Biostatistics comprises the reasoning and methods for using data as evidence to address public health and biomedical questions. It is an approach and a set of tools for designing studies and for quantifying the resulting evidence, for quantifying what we believe, and for making decisions.

At Johns Hopkins Department of Biostatistics, research is characterized by a commitment to statistical science, its foundations and methods, as well as the application of statistical science to the solution of public health and biomedical problems. As indicated in the two-way arrows in the figure below, research on foundations, methods, and applications is mutually supportive. To be excellent, biostatistical research must be built on a foundation of first-rate public health and biomedical research, like that which occurs at Johns Hopkins.

Foundations            Methodology           Applications


               Public Health and Biomedical Research

Research on foundations has as its goal the development of better strategies, or ways of reasoning, for empirical research.  For example, past chair William Cochran demonstrated how observational studies can be used to draw inferences about the causal effect of a treatment on a health outcome.  Jerry Cornfield showed how case control studies can be used to draw valid inferences about parameters in prospective models.   Richard Royall led a transition in statistical reasoning from decision methods (p-values, tests of hypotheses) toward likelihood methods, which quantify scientific evidence. Charles Rohde, former faculty member Kung-Yee Liang, Tom Louis, Constantine Frangakis, and others continue this tradition.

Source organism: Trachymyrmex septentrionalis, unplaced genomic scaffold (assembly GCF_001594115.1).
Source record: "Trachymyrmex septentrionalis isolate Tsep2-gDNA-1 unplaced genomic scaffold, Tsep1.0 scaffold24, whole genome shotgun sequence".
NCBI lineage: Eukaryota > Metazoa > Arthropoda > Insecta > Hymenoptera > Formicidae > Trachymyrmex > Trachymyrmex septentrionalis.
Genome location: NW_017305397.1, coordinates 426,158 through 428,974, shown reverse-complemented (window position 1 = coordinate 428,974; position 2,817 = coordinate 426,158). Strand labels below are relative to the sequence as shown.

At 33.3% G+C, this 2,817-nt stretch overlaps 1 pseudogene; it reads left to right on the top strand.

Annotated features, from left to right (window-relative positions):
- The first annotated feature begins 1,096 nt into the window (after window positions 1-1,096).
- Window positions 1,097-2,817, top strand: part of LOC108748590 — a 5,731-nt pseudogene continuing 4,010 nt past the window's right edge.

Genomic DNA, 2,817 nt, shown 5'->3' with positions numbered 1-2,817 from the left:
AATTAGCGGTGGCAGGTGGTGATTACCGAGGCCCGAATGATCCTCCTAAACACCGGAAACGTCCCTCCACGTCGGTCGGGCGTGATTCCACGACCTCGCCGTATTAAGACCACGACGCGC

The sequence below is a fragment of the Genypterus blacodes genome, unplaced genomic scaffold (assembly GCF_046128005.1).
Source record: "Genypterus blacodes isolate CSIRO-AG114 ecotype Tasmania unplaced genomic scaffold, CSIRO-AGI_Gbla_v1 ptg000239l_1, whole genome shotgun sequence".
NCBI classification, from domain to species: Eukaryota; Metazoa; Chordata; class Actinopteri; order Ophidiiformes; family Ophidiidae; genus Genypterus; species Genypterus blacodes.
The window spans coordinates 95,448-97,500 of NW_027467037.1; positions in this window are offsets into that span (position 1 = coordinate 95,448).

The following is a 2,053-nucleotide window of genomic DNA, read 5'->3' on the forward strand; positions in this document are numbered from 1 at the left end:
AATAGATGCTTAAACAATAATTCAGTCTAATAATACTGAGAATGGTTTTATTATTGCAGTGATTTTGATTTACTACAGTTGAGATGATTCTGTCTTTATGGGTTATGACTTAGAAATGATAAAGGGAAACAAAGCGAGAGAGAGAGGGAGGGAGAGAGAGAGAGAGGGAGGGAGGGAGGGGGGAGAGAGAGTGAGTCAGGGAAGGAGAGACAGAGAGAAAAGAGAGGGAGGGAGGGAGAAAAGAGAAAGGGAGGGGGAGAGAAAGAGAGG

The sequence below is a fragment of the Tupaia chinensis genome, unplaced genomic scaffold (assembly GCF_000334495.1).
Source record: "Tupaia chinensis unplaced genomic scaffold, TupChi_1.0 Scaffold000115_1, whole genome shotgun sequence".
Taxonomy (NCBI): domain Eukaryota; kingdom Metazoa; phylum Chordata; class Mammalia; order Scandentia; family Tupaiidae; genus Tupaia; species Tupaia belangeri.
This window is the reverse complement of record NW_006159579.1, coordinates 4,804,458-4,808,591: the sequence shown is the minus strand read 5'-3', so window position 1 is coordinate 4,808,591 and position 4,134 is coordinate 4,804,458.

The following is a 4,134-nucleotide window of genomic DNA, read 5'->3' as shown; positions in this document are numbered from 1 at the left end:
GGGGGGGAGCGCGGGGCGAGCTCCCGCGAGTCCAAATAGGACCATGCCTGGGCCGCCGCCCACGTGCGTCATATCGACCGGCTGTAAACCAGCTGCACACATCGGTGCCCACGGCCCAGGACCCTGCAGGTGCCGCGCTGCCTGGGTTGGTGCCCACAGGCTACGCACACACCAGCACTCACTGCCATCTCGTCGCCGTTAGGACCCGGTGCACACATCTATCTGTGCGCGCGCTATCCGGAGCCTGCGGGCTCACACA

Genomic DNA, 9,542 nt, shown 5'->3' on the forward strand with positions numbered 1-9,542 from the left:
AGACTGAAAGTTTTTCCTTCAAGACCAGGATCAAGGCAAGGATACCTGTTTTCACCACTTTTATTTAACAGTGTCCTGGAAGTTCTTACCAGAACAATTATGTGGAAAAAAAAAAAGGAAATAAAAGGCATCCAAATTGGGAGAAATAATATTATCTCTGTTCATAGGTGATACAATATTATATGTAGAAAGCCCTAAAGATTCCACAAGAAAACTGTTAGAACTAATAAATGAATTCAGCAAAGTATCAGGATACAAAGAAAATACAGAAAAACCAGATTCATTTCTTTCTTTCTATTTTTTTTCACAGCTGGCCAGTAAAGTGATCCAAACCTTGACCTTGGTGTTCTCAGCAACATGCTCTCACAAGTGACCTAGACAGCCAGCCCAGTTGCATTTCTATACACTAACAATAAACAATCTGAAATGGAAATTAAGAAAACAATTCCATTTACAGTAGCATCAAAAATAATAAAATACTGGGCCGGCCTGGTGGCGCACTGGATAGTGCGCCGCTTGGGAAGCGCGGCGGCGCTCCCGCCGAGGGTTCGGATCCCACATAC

Research on statistical methodology has as its goal the creation of new tools for drawing inferences from data.  To illustrate, former faculty member Ron Brookmeyer and adjunct faculty member Mitch Gail developed the methodology used to monitor and project the size of the US AIDS epidemic; Kung-Yee Liang, Mei-Cheng Wang, and Scott Zeger developed methods for regression analysis with correlated responses.  Daniel Scharfstein and Constantine Frangakis have developed techniques for assessing the possible impact of missing data in clinical trials and observational studies. Ingo Ruczinski has developed novel regression methods to predict how proteins will fold. 

To accomplish societal goals, biostatistics and biostatisticians must research important substantive questions as well.  For example, former faculty member Francesca Dominici, with Aidan McDermott, and Frank Curriero, and colleagues have used multiple national databases to determine the effects of air pollution on mortality across the 90 largest American cities.  Marie Diener-West, Jim Tonascia, and others have led or collaborated in clinical trials of new therapeutic treatments.  Karen Bandeen-Roche collaborates with gerontologists to determine the causes and course, and ultimately to postpone the onset, of disability in older adults.  The Biostatistics Center faculty, including Richard Thompson, Carol Thompson, and Gayane Yenokyan, serve more than 150 biomedical clients each year.

Throughout its history and today, Hopkins Biostatistics has embraced a broad definition of our discipline, including foundations, methodology, and applications.  The faculty's commitment to this inclusive perspective and the support of the School's administration and faculty are two of the intangible yet critical components of the Department's current and future success.

Back to Student Handbook Main Page | Back to Departmental Home Page